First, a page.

Known as the madness drug, Ya Ba causes mood swings, prolonged period of sleep and depression and can even cause stroke.

How Bengaluru cops uncovered the smuggling of Ya Ba a party drug in the city
news Crime Sunday, June 16, 2019 - 14:37

Bengaluru’s Central Crime Branch sleuths on Friday arrested a 27-year-old man named Jahangir Ghazi, who was in possession of 1,000 Ya Ba tablets, popularly known as Bhul Bhulaiya or the “madness drug”, worth Rs 10 lakh. Ya Ba is a mixture of methamphetamine and caffeine.

Over three years ago, Jahangir Ghazi from West Bengal’s North 24 Parangas arrived in Bengaluru and soon began working as a construction labourer. However, it was over 18 months ago that Jahangir became acquainted with peddling drugs when he moved to Parappana Agrahara area. CCB sources say that Jahangir became acquainted with men from his home state, who were dealing upscale party drugs and reaping huge profits and he allegedly became a conduit, who smuggled drugs from Bangladesh.

“We have interrogated him about how he began peddling drugs but we are yet to figure out who his accomplices were and who is running the racket. It was from his friends from West Bengal that he learnt of the drug named Ya Ba and decided to smuggle it into the city. He learnt that there is a huge demand for methamphetamine-based drugs in Bengaluru and so he became the man who smuggled the drug into the city,” a CCB official said.

CCB sleuths had received intelligence about Jahangir’s alleged drug peddling in October 2018. The sleuths had even laid out a trap for Jahangir in December last year. However, he had evaded arrest and continued to peddle drugs.

Upon his interrogation, police learned that Jahangir bought each tablet for Rs 300 and sold it to the dealers for Rs 900 to Rs 1,000. “The going rate for Ya Ba in Bengaluru is anywhere between Rs 1,500 to Rs 1,700 per pill. His customers were mostly college students and working professionals. Jahangir Ghazi never stayed in the same house for more than a week and he kept moving with precision to avoid arrest. We have been tracking his movements and we finally arrested him near his room in Parappana Agrahara,” the police added.

The CCB sleuths boarded a train at Bangarpete on Friday and tracked his movements after he got off at Bengaluru railway station and went home, where he was nabbed.

Jahangir has been booked under relevant sections of the Narcotic Drugs and Psychotropic Substances Act.

CCB sleuths, however, say that Jahangir was a known drug peddler but they had never heard about the drug named Ya Ba until 2017 and that it is a relatively new drug in the city.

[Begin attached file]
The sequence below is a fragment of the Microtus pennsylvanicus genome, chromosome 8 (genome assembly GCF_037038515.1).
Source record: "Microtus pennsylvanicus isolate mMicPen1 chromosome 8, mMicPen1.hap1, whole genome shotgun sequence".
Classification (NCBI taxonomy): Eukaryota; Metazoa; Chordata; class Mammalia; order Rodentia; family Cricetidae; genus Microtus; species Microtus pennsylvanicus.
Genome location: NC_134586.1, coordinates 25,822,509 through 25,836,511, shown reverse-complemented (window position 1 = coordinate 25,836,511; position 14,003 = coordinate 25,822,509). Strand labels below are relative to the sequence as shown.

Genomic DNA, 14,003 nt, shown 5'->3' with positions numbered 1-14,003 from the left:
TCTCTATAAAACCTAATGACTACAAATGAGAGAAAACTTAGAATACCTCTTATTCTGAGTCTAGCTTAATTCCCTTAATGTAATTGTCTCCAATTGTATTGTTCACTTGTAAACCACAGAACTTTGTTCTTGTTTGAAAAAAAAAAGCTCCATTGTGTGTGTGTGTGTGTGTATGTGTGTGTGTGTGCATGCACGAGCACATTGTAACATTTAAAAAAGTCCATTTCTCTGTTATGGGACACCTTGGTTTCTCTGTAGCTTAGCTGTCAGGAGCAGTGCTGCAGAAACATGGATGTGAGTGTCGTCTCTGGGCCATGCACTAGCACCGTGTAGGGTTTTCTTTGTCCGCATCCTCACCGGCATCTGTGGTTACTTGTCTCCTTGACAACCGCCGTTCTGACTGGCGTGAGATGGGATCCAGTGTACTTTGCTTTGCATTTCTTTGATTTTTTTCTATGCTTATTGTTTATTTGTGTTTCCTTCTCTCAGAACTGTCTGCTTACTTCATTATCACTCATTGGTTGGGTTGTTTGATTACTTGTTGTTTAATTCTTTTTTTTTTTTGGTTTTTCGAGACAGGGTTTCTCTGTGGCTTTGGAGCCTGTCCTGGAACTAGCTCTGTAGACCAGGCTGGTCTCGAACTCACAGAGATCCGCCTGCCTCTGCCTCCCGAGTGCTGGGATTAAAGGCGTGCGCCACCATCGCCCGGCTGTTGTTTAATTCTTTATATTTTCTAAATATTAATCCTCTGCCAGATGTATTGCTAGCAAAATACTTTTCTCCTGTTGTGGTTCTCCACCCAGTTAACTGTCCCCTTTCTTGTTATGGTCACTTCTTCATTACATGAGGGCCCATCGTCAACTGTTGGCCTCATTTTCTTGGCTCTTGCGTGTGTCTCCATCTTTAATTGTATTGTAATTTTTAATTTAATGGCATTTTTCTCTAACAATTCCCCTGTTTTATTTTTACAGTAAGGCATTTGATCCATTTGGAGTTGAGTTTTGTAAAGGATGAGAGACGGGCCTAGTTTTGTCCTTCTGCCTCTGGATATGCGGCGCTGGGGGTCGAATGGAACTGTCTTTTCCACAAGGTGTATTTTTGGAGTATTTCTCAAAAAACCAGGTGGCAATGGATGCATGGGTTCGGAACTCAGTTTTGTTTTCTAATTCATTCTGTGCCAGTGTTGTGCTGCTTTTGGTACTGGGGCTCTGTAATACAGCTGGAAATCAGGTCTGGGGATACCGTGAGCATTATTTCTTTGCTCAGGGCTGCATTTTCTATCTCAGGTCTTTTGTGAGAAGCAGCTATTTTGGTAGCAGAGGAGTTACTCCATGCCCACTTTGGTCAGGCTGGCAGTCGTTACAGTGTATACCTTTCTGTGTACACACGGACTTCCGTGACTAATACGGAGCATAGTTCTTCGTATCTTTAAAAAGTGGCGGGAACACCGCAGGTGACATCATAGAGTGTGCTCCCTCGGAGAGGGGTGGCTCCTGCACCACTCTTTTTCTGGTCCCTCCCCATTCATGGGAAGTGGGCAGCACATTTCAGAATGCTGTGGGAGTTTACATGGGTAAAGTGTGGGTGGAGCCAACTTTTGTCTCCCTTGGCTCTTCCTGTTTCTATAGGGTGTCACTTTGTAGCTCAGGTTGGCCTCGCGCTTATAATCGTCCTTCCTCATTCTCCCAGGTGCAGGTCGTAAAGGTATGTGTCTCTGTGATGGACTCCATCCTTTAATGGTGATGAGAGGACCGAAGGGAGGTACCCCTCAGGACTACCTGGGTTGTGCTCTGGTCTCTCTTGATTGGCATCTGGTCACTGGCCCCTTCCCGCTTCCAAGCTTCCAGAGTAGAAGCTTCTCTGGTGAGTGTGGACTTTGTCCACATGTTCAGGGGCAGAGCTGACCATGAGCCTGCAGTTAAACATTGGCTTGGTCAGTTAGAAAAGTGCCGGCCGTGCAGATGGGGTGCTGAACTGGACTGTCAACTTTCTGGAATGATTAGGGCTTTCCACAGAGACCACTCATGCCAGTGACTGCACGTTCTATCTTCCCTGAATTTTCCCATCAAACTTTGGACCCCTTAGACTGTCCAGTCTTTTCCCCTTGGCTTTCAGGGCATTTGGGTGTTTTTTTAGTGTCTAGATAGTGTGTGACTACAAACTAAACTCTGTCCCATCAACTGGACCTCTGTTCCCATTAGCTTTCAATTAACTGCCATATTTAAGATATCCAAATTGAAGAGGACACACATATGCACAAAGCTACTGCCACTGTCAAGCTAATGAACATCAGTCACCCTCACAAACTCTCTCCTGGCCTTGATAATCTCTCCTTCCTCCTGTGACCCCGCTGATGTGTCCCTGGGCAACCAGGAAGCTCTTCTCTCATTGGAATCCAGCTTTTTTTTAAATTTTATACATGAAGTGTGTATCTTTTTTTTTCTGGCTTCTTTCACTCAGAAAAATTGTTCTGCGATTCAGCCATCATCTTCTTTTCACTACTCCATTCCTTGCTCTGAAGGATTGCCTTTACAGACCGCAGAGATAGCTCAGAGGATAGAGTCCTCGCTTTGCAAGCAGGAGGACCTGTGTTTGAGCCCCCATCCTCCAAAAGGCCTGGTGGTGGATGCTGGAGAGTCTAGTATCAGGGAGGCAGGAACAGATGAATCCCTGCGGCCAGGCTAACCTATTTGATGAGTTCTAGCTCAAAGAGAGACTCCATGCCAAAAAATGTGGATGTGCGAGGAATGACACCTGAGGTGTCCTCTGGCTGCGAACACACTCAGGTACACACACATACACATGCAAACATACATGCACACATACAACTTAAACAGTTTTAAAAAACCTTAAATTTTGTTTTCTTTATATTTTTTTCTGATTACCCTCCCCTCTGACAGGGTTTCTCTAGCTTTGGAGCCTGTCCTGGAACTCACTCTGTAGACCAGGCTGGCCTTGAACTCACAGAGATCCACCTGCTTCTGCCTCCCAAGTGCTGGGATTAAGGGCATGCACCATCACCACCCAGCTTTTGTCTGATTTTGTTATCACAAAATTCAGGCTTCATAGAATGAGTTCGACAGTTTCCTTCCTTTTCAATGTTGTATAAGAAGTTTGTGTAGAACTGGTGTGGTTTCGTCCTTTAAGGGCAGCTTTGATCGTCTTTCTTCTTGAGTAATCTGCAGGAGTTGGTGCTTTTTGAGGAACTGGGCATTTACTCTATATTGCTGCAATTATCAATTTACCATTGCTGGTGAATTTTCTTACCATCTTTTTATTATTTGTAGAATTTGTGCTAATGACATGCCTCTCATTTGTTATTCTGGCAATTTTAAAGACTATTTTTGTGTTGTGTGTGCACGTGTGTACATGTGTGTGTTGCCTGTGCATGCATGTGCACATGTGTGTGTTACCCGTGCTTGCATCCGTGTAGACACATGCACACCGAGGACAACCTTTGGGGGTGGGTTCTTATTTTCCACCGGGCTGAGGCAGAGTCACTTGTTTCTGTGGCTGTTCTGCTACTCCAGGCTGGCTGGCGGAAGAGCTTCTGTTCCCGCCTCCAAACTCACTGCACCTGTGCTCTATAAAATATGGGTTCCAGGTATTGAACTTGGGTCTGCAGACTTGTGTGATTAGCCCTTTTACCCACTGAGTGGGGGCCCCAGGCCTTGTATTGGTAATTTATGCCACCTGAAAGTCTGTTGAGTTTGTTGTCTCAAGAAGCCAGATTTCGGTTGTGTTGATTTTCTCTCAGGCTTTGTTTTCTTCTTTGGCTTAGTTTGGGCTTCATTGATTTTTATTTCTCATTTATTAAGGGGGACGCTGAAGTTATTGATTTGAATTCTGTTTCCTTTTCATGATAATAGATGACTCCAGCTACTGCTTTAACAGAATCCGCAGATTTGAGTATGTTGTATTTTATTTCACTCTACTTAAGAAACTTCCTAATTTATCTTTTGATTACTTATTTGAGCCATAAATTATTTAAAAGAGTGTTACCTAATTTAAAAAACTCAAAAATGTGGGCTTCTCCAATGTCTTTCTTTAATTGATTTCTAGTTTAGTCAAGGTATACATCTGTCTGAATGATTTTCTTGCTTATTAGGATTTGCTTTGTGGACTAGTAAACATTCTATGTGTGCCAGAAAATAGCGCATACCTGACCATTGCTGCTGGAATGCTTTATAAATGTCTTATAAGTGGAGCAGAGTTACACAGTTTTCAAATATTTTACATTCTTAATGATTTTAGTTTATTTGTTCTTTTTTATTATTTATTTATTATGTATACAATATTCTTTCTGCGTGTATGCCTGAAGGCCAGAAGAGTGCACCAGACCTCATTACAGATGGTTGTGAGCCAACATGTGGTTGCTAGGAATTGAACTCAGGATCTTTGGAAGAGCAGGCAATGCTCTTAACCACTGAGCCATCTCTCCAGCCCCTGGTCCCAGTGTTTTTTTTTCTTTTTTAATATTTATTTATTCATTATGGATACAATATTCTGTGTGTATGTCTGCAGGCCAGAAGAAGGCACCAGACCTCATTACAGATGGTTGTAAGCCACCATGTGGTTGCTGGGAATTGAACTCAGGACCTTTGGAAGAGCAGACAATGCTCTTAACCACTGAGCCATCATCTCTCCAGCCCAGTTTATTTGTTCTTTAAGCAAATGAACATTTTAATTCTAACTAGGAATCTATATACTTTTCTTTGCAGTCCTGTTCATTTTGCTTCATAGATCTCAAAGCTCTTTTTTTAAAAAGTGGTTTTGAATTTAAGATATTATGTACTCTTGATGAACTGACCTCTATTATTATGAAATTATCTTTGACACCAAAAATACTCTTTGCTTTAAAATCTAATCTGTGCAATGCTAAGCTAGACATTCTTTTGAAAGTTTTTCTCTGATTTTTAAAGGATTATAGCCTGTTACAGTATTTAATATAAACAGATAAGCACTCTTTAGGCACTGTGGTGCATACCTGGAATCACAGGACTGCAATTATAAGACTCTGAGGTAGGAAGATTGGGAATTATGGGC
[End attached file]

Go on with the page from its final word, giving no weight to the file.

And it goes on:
What is Ya Ba?

Ya Ba, literally translates to mad drug in Laotian and was formerly known as ya khayan (hard-working pill) in the 1970s across South East Asia and later came to be known as ya ma (horse drug) as it was fed to horses lugging huge carts up the steep hills of Myanmar. It was only after 1996 that it came to be known under several slangs including Ya Ba (madness drug), kyethi (button).

The drug is popularly known as baba, guti, laal and loppy in Bangladesh. However, it was after 2008 that the drug began to make its way across India via Manipur, a senior official with the Narcotics Control Bureau in Bengaluru says. The drug is WY and bhul bhulaiya in India.

“Ya Ba comes in the form of pills. It is generally reddish-brown in colour and sometimes is orange or yellow and looks like a pharmaceutical-grade tablet. The ones brought to India that we have seen has the letters WY on it. They are small and round, roughly 6 mm in diameter and are stuffed into straws, pants pockets, wrapped up like chocolates, put into mouth freshener containers and transported. It is difficult to detect the drug and can be peddled easily,” the official added.

Ya ba tablets are generally consumed orally. It is also melted and the fumes are inhaled, and also snorted. It can cause increased blood pressure, heart rate, damage blood vessels in the brain and can cause stroke, the official said.

Officials with the NCB say that Ya Ba gives a powerful burst of energy, heightened libido activity and decreased appetite. It also causes mood swings and prolonged period of sleep and depression.

Ya Ba in Bengaluru

CCB sleuths say that they first heard of Ya Ba in February 2017 after the arrest of two Bangladeshi nationals in Koramangala. The CCB’s narcotics squad had searched a house on Hosur Road in Bommanahalli after receiving a tip-off and arrested Johny Khan alias Sujan, 26, and Raja Khan alias Rajob, 23. The police learned that the duo had been dealing drugs in the city for two years prior to the arrest. The police had seized 40 tablets, which they had not seen before and had sent it for forensic testing.

“It was after their arrest that we had uncovered the first case of Ya Ba smuggling in Bengaluru. We had heard about a similar drug, which was being smuggled into North East India and soon realised that it was the same drug after the suspects were questioned,” CCB sources say.

In September 2018, the CCB sleuths received a tip-off that another Bangladeshi national, residing in Begur named Sumon Shaik was dealing Ya Ba. The CCB police alerted Central Industrial Security Force (CISF) stationed at Kempegowda International Airport, who detained Shaik until the narcotics squad arrived to arrest him.

“Compared to MDMA, cocaine and LSD, Ya Ba is relatively new to Bengaluru and has been under circulation since 2016. Since this is the third such case we have come across, we are looking to see whether these accused have any common connection and whether in the recent arrest, Jahangir was just a conduit or was much more,” the CCB source added. 

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